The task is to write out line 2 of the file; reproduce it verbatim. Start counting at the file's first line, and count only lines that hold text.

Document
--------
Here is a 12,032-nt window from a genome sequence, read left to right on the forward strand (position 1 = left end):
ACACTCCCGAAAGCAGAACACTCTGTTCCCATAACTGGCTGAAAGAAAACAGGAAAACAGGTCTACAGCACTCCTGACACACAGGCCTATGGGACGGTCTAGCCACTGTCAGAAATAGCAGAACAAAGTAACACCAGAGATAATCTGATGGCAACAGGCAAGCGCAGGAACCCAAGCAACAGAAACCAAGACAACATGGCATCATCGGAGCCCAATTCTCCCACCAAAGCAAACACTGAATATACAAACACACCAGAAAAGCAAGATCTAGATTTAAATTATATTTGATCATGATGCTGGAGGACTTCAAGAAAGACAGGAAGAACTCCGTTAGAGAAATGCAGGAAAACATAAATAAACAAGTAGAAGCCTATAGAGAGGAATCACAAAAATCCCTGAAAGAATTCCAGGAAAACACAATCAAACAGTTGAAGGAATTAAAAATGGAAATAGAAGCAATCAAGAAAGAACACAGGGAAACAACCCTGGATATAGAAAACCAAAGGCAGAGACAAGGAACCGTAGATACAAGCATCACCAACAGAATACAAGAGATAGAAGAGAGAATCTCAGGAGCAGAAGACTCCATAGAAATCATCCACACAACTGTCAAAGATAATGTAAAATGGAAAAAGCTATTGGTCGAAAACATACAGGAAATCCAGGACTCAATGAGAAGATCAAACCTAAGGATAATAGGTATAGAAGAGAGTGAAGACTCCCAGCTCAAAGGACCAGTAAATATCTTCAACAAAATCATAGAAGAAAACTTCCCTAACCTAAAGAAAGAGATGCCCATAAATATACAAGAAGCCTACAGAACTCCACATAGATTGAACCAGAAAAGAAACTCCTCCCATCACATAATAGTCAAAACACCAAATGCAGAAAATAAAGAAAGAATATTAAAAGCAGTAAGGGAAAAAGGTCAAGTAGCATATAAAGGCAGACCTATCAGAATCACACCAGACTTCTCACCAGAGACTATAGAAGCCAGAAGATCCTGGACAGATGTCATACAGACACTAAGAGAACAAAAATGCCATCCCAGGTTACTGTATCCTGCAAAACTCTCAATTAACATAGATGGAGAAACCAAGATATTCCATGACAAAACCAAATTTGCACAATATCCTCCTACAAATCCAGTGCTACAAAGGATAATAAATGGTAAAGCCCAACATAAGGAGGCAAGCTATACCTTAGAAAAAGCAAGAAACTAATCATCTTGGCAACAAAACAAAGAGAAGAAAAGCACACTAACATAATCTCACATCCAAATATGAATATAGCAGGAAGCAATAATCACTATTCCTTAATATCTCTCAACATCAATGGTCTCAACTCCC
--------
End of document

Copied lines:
ACACTCCCGAAAGCAGAACACTCTGTTCCCATAACTGGCTGAAAGAAAACAGGAAAACAGGTCTACAGCACTCCTGACACACAGGCCTATGGGACGGTCTAGCCACTGTCAGAAATAGCAGAACAAAGTAACACCAGAGATAATCTGATGGCAACAGGCAAGCGCAGGAACCCAAGCAACAGAAACCAAGACAACATGGCATCATCGGAGCCCAATTCTCCCACCAAAGCAAACACTGAATATACAAACACACCAGAAAAGCAAGATCTAGATTTAAATTATATTTGATCATGATGCTGGAGGACTTCAAGAAAGACAGGAAGAACTCCGTTAGAGAAATGCAGGAAAACATAAATAAACAAGTAGAAGCCTATAGAGAGGAATCACAAAAATCCCTGAAAGAATTCCAGGAAAACACAATCAAACAGTTGAAGGAATTAAAAATGGAAATAGAAGCAATCAAGAAAGAACACAGGGAAACAACCCTGGATATAGAAAACCAAAGGCAGAGACAAGGAACCGTAGATACAAGCATCACCAACAGAATACAAGAGATAGAAGAGAGAATCTCAGGAGCAGAAGACTCCATAGAAATCATCCACACAACTGTCAAAGATAATGTAAAATGGAAAAAGCTATTGGTCGAAAACATACAGGAAATCCAGGACTCAATGAGAAGATCAAACCTAAGGATAATAGGTATAGAAGAGAGTGAAGACTCCCAGCTCAAAGGACCAGTAAATATCTTCAACAAAATCATAGAAGAAAACTTCCCTAACCTAAAGAAAGAGATGCCCATAAATATACAAGAAGCCTACAGAACTCCACATAGATTGAACCAGAAAAGAAACTCCTCCCATCACATAATAGTCAAAACACCAAATGCAGAAAATAAAGAAAGAATATTAAAAGCAGTAAGGGAAAAAGGTCAAGTAGCATATAAAGGCAGACCTATCAGAATCACACCAGACTTCTCACCAGAGACTATAGAAGCCAGAAGATCCTGGACAGATGTCATACAGACACTAAGAGAACAAAAATGCCATCCCAGGTTACTGTATCCTGCAAAACTCTCAATTAACATAGATGGAGAAACCAAGATATTCCATGACAAAACCAAATTTGCACAATATCCTCCTACAAATCCAGTGCTACAAAGGATAATAAATGGTAAAGCCCAACATAAGGAGGCAAGCTATACCTTAGAAAAAGCAAGAAACTAATCATCTTGGCAACAAAACAAAGAGAAGAAAAGCACACTAACATAATCTCACATCCAAATATGAATATAGCAGGAAGCAATAATCACTATTCCTTAATATCTCTCAACATCAATGGTCTCAACTCCC